Exakas harrumphed a breath of smoke. “And if they don’t send the troops to the forest?”

Tonklyn shrugged and sipped more wine. “Then we join the high elves in their attack on the forest cities instead. Very soon, all three kingdoms will bow to Kirraxal the First. Really, does it matter the order they fall?”

Tonklyn looked directly at Kirraxal’s ghostly shadowed image. Show confidence, show strength, show competence. No one else will stand in your way.

“Very well,” Kirraxal said. The other dragon looked away. “You have served us well. When will all be in place for the attacks?”

Tonklyn smiled. He lifted his glass. “Really, once the soldiers of House Twynnham are deployed, one way or another, it can be done at your command.”

He continued, “There is one more thing to report.” Tonklyn watched with satisfaction as the two dragons glanced at each other. He reached over to the table and took hold of a bundle of fine dark velvet. He held it in his lap and unfolded the cloth, then lifted a white-bladed dagger. The blade was slightly curved and ornately carved. The hilt was also decoratively worked, with metal dragon’s claws reaching out as the handguard. It gleamed a bit in the oculus light. 

The two dragons looked across the magical miles to stare through the shadowy mists at the glimmering weapon. They fear it. I would, too, if I were them. 

Exakas exclaimed, “That is the dagger? You should destroy it! Immediately!”

“No,” Kirraxal hissed. “It will be locked and sealed away, and well-guarded.”

The younger dragon interrupted, “But while it’s intact, none of us are safe! Why would you keep it?”

Kirraxal turned on him and snarled, “Because I am KING! You will not gainsay me!” Exakas cowered for a moment while Kirraxal looked back at Tonklyn. Kirraxal’s harsh narrow eyes refocused on Exakas. “Not all dragons are with us! Some remain traitorous to my Kingdom. What if this Heathrax were to return? What if others follow him? He will meet a quick and undignified death. You will protect the dagger as I have said, Chancellor.”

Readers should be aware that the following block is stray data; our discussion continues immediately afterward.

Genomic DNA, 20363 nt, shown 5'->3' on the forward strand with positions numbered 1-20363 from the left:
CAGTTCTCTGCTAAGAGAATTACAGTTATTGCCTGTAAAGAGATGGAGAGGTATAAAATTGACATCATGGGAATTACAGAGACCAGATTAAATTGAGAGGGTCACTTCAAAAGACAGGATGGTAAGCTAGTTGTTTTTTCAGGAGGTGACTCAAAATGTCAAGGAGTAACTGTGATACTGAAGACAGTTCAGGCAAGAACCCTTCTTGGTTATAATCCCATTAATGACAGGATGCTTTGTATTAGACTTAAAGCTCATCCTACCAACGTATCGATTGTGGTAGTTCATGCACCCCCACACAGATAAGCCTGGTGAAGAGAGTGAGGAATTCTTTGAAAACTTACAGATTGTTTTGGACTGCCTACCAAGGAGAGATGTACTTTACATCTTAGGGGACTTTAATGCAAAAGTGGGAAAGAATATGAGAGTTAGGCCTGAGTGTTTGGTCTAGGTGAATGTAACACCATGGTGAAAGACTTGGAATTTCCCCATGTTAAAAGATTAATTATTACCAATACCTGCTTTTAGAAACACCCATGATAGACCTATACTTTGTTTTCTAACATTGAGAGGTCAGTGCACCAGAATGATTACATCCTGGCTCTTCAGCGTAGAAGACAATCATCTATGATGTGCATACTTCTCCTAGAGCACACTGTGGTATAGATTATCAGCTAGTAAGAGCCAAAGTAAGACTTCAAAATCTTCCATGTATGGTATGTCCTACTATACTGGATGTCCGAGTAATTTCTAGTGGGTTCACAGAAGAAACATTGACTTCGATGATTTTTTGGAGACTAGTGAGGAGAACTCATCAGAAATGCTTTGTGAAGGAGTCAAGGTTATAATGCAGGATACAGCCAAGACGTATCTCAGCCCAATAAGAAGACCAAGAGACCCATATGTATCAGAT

Tonklyn rose from the chair and stooped to one knee, a smile on his downturned face. “Yes, Your Majesty. It will be done.”

Author’s Note: Monarchy

It seems like it’s the nature of nature for things to try and dominate other things. Once we humans get together into a society, someone wants to be in charge of it. We’ve developed lots of different ways to do this, but one form that seems to emerge rather quickly is the monarchy.

The word comes from the Greek from monos: “alone” (the same root we use for “monogamy” and “monophonic”), and arkhein: “to rule” (we use that one in all kinds of ways, like “monarchy”, “patriarchy”, and “hierarchy”). So, basically, “monarchy” breaks down into what happens when one ruler, one person, has total power.

With total power can come immediate responses and complete efficiency. If there’s a crisis, a king can jump in and start solving it, unlike a democracy which might take months of debate.

The problem with a monarchy is, of course, that it degenerates into tyranny. Some kings start out benevolent and then gradually go bad, others start out as greedy powermongers from the beginning.

It doesn’t take a lot of contemplation to figure out which kind Kirraxal is going to be, or how long it will take for him to get there! Comment below!